Orthodox medicine largely treats alopecia areata using steroids, steroids and more steroids. Topical steroids are often prescribed initially to suppress the autoimmune reaction locally. Success is limited and suppressing the reaction in a scalp region does not prevent a new bald patch appearing elsewhere. Rarely, oral corticosteroids may be prescribed in high doses but for a short duration due to the risk of side effects. Intralesional corticosteroid injections may be administered just below the epidermis (top layer of skin) where the inflammation is present. However, they are quite painful particularly if it is necessary to cover a large area –  again success is limited.
Steroid Tablets, Hair Loss, Treatment

Cotswold Trichology Alopecia Areata Treatment

Of all the conditions we see, we believe Alopecia Areata patients need the most care. We start with a consultation lasting around an hour to try and establish what went wrong. We may ask that you visit your GP for a number of blood tests to rule out conditions such as anaemia or hypothyroidism.

Our treatment regime encompasses three main phases:

Supplements to aid the immune system : Alopecia areata is thought to be caused by an autoimmune malfunction. We have found treating in a holistic manner vastly more positive than topical treatment alone.

Topical hair stimulants: We use both pharmaceutical and natural hair stimulants. Both have their own merit; pharmaceutical stimulants may be more effective in widespread or longstanding alopecia areata but our natural stimulants are preferred in individuals with sensitive scalps or where hair growth is present but fine.


Electrotherapy may improve hair growth in combination with the above. We use UVA therapy alongside electrotherapeutic vasodilatation. This is normally administered during follow up appointments every 2-4 weeks.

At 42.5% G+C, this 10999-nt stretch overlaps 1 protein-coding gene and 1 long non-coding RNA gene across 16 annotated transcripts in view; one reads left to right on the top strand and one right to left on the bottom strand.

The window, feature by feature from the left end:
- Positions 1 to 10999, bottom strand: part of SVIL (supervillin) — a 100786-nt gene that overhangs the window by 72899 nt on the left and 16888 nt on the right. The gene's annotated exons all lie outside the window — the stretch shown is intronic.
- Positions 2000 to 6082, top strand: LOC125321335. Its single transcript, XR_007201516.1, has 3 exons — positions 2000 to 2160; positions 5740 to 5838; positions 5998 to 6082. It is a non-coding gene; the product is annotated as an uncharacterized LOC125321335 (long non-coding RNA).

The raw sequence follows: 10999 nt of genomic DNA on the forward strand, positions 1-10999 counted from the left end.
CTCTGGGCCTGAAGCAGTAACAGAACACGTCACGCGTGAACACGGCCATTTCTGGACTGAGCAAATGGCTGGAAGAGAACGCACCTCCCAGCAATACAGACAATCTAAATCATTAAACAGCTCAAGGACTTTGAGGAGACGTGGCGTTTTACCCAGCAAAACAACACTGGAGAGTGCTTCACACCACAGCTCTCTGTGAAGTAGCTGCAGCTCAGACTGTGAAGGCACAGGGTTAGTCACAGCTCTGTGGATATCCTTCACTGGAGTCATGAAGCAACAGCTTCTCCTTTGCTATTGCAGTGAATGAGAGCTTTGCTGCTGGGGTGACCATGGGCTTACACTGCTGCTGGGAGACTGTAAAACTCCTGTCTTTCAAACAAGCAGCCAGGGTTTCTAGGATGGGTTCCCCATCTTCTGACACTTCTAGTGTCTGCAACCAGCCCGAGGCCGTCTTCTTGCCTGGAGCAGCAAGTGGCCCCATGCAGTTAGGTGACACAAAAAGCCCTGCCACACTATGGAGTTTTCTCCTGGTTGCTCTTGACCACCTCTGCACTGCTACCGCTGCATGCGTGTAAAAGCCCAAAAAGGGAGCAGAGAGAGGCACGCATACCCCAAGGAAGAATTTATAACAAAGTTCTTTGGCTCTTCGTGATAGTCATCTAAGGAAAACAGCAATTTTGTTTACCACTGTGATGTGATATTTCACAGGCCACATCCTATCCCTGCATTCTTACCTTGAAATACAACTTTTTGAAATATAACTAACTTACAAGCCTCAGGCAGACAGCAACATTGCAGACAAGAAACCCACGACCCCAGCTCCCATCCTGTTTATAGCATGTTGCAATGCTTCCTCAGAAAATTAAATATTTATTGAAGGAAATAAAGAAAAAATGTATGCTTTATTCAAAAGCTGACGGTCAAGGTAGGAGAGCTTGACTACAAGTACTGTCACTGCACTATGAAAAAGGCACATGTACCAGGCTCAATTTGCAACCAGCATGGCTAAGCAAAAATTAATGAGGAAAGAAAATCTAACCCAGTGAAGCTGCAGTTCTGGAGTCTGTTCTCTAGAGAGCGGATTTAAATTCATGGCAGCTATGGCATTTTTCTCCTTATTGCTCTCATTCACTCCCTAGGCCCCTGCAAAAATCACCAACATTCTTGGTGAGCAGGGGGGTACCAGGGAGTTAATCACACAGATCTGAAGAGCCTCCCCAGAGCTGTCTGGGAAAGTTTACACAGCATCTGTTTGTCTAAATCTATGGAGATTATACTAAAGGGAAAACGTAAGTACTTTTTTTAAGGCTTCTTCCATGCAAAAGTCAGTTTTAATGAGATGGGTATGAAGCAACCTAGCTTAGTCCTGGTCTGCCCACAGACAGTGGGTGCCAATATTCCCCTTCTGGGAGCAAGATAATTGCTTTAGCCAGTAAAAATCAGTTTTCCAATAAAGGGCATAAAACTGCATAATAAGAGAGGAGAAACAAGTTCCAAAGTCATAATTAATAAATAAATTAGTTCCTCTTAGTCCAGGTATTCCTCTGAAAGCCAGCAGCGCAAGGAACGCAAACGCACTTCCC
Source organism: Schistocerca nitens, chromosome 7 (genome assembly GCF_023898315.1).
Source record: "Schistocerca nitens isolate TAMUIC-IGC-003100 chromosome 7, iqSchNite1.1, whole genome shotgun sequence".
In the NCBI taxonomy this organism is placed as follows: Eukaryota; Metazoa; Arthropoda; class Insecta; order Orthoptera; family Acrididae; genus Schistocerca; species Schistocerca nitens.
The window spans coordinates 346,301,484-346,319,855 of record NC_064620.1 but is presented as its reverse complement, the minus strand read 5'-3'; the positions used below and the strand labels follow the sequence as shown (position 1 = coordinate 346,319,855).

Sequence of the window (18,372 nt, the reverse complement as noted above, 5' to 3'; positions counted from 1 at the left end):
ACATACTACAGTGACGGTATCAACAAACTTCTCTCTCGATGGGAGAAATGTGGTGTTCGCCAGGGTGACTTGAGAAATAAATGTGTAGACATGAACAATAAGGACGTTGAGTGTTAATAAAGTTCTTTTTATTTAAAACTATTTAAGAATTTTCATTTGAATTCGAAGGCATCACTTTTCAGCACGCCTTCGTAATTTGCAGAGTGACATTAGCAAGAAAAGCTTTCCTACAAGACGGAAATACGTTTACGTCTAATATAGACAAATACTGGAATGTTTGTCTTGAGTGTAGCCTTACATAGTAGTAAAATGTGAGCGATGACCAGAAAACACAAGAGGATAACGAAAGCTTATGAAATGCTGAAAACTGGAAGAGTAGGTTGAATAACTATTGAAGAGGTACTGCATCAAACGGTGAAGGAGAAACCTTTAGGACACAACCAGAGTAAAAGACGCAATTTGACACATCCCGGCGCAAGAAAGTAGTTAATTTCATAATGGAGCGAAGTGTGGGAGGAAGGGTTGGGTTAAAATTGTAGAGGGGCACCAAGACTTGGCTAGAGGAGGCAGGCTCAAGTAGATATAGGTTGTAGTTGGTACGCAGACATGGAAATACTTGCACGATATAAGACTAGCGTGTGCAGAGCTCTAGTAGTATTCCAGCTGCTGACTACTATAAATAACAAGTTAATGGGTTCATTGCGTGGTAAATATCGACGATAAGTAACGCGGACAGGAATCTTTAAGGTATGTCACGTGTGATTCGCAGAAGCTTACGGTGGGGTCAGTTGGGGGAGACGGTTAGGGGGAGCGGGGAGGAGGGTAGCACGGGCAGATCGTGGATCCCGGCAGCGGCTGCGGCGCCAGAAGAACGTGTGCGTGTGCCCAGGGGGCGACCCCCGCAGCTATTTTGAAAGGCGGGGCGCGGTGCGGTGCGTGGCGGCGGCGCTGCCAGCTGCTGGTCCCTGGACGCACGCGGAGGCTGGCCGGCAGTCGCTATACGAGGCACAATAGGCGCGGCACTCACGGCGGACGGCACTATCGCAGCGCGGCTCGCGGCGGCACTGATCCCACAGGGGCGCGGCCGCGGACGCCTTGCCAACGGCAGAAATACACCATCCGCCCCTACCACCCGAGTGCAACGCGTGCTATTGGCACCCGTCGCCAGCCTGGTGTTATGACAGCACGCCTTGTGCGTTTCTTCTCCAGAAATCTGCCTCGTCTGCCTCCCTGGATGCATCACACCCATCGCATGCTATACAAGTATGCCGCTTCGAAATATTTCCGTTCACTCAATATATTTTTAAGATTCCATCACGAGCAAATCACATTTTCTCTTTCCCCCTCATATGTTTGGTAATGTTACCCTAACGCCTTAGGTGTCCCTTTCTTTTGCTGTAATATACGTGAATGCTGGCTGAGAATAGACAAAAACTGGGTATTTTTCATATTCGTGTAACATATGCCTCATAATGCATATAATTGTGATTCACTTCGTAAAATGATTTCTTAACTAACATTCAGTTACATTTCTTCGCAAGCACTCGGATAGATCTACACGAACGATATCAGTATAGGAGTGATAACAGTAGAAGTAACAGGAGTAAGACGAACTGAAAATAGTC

Follow up appointments: Alopecia areata is a physiologically damaging condition and most patients suffer significant anxiety and loss of self esteem. A trichologist’s role is not only about treatment but physiological support during this process.   We allocate a full half hour of one to one time for our follow-up appointments. We examine your scalp thoroughly and update you on the progress but also give you time to talk. Most alopecia areata patients feel encouraged and less anxious when their hair begins to recover – we can even show you your new hair growth using our micro camera. Follow up appointments are important to ensure you are carrying out our suggestions properly to give your hair maximum chance of recovery. We may also change your suggested regime as your hair improves.


There are various forms of ‘scalp makeup’ available which can help blend areas of baldness in with your remaining hair. We can advise which product would be most suitable, teach you how to apply it and match the correct colour.

Wigs and Hair Pieces

If your hair loss is extensive, you may feel more comfortable wearing a wig or small hair piece until your hair recovers. We offer a wig fitting service and can help you choose the right wig, cut it to suit you and show you how to take care of it. We are able to accept NHS (Worcester Acute NHST) vouchers towards the cost of a wig. See more on our wig page.

Treatment Success

The success rate is higher in individuals who seek treatment when bald patches begin, than those who have suffered for years. Please be aware that alopecia areata is an extremely unpredictable condition and that even with all of the care, treatment and suggestions we can offer we cannot provide a guarantee of success in every case.

Contact us via our website or call us for further information on 01386 421703.